Obama’s budget according to the Heritage Foundation

Rep Michael Burgess response

Uploaded by on Jan 25, 2012

This week Dr. Burgess provides an update from Washington and responds to President Obama’s State of the Union address.

Sen. Toomey responds to State of the Union address 2012

 Here is an excellent piece from the Heritage Foundation:

 What Would Obama Do? Insights from his budget – J.D. Foster What is President Obama’s vision for America, truly? What would he intend in a second term if re-elected? We need not wait for yet another soaring presidential speech to illuminate and clarify. We now have much of the answer to these questions in black and white from his own Administration. The answer is provided in the budget he released this morning. The answer, in short, is more of the same—only more, and less. In summary, Obama’s vision for America according to his own budget is: To add about $3 trillion more in national debt to the roughly $5.5 trillion he added in his first term. To increase federal spending by half a trillion dollars between 2012 and 2016, from $3.8 trillion to $4.3 trillion. To ignore the 2012 budget deficit (projected at $1.3 trillion), allow spending to grow substantially in the years immediately following, and then take sterner measures in some distant future—read: He intends to leave the pending fiscal disaster to his successor. To step up his economy-defeating and self-delusional ideological tax hike war. To hope Congress ignores his tax policies and the economy somehow continues to strengthen on its own. Ultimately, to live up to the moniker of tax-and-spend liberal. There is more, like a tax plan to turn the ownership of America’s largest companies over to foreign ownership. Once again the President has trotted out the liberals’ favorite lines about “investment” when referring to huge jumps in infrastructure spending. The budget also includes a smattering of public-relations-oriented micro policies like a community college proposal that give the President a chance to talk about something on the campaign trail, indeed anything, except the real issues facing America. There is also some good news in the budget. While spending goes up rapidly over time, there are at least no new efforts to pump up the economy and waste taxpayer dollars with another debt-based stimulus. Has the Obama Administration learned this will never work, or is the deficit now simply too large for them to try it again? In truth, a President’s second term is rarely a time of bold initiative and action. For the most part, it’s a time of marking time and continuing and completing policies laid out in a first term. It is also an exercise of denying the opposition power. But there have been notable exceptions. In his second term, President Reagan managed to slow the growth of spending substantially and to sign into law in 1986, the last great tax reform effort. President Clinton signed the landmark welfare reform into law, somewhat begrudgingly perhaps and at the point of a Republican policy bayonet perhaps, but he signed it nevertheless. President Bush tried mightily and failed spectacularly to turn Social Security from a fiscal disaster to a sustainable program for generations to come, but at least he tried. President Obama’s budget lays bare and strips away any pretense that a second Obama term would be marked by bold leadership to address problems like high unemployment, massive budget deficits, and vital entitlement programs headed for financial disaster of Greek-like proportions. As this message sinks in, the Administration will no doubt try to establish an alternative narrative of fear-mongering leavened with promised leadership. But the true picture is painted in black and white in his own budget.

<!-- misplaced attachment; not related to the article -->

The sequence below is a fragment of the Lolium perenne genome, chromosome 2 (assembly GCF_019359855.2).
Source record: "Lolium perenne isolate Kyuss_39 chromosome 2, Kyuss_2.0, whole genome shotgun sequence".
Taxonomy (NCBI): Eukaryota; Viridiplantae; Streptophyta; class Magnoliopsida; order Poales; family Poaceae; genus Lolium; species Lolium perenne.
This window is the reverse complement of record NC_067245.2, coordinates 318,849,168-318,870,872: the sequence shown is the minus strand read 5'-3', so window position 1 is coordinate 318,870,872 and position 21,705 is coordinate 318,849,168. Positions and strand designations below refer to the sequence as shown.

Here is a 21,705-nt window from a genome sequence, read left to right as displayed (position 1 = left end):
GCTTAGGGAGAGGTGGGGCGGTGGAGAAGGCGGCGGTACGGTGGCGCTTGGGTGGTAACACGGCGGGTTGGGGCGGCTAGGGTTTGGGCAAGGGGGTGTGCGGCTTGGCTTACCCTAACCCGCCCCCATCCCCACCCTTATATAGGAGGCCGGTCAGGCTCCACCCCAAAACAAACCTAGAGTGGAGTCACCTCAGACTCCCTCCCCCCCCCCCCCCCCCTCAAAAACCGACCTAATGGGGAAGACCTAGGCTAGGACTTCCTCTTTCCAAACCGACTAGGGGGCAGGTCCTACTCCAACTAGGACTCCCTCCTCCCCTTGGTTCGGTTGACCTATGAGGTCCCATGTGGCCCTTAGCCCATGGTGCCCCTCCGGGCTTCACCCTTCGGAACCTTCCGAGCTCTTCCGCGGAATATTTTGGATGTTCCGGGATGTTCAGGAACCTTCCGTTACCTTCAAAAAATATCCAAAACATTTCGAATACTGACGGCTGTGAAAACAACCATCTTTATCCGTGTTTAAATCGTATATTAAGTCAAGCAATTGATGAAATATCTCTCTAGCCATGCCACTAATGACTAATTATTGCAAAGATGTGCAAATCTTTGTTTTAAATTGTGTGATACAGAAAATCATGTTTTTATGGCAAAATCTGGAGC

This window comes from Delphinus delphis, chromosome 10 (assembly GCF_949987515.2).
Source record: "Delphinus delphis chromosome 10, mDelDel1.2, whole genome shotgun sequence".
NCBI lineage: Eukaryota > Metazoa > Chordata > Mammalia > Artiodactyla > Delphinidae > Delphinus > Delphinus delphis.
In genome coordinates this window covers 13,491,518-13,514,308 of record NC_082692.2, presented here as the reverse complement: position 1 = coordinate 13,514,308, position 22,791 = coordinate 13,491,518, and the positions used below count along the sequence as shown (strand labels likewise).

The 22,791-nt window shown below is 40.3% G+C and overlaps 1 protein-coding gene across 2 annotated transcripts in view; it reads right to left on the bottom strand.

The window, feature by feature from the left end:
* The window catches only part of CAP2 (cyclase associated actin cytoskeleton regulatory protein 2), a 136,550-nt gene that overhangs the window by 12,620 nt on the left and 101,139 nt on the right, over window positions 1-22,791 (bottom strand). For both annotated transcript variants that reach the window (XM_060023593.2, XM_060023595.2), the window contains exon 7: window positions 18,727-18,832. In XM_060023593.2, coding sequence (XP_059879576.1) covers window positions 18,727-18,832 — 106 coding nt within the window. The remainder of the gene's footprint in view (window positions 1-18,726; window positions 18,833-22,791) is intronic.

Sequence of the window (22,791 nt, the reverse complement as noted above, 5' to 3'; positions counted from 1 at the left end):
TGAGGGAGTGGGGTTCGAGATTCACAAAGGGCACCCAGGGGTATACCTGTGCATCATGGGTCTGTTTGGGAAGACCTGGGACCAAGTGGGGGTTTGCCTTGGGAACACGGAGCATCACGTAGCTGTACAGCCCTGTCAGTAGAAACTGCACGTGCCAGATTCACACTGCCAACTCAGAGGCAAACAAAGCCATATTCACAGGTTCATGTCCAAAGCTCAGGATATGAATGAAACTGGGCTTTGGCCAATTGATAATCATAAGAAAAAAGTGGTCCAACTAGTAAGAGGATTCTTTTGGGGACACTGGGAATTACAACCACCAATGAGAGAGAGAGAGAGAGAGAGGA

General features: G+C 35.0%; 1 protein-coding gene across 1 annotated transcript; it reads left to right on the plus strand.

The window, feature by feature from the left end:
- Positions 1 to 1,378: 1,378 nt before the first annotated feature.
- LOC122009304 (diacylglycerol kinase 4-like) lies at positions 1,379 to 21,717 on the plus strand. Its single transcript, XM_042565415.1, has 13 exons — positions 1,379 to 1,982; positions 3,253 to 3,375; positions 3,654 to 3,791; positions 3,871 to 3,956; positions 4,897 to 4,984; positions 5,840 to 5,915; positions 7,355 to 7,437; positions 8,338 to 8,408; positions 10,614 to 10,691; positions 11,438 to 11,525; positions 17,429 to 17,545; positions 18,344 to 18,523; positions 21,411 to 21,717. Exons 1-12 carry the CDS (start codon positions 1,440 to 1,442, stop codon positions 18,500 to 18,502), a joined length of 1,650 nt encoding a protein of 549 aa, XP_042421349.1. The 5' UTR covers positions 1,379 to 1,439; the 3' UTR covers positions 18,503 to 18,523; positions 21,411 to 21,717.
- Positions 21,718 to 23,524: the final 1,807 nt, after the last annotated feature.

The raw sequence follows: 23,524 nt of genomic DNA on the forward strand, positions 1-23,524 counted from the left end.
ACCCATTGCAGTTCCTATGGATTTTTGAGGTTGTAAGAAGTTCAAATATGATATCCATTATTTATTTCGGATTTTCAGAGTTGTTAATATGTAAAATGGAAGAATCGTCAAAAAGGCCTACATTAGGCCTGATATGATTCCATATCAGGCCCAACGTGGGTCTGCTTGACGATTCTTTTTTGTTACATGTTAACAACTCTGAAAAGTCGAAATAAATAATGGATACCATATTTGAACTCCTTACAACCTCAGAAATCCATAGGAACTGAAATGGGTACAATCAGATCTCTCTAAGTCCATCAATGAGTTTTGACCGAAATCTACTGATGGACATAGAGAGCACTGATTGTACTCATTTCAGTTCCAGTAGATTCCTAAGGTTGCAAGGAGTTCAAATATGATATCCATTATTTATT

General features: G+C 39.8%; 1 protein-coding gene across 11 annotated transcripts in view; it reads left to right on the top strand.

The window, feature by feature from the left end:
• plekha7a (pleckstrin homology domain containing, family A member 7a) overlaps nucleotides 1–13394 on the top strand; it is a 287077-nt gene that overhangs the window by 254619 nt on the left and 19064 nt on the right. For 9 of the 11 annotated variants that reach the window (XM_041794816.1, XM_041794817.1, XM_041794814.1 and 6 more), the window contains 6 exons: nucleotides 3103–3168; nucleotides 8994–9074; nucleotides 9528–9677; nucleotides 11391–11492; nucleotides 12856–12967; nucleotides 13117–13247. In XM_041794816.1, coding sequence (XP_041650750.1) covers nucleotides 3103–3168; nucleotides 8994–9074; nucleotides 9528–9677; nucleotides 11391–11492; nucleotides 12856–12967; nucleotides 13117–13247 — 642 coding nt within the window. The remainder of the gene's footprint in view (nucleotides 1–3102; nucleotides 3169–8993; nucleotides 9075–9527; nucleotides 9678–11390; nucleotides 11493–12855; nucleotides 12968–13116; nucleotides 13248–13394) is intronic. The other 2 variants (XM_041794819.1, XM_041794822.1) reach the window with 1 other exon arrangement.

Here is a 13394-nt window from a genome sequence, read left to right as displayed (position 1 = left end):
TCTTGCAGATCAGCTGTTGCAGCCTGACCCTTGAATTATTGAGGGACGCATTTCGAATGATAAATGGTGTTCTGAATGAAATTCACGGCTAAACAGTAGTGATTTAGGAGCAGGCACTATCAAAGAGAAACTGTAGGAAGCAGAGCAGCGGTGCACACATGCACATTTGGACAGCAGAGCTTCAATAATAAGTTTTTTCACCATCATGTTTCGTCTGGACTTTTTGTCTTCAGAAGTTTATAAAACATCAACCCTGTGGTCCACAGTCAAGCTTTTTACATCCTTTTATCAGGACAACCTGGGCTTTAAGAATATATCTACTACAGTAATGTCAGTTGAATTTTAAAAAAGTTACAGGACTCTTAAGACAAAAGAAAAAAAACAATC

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I am glad there is no more efforts in this budget to try another stimulus effort like before, but the sharp cuts that are necessary to balance the budget are not in this budget. Instead of adding 5.5 trillion to the debt like we did in the last three years we will add around 8 trillion.

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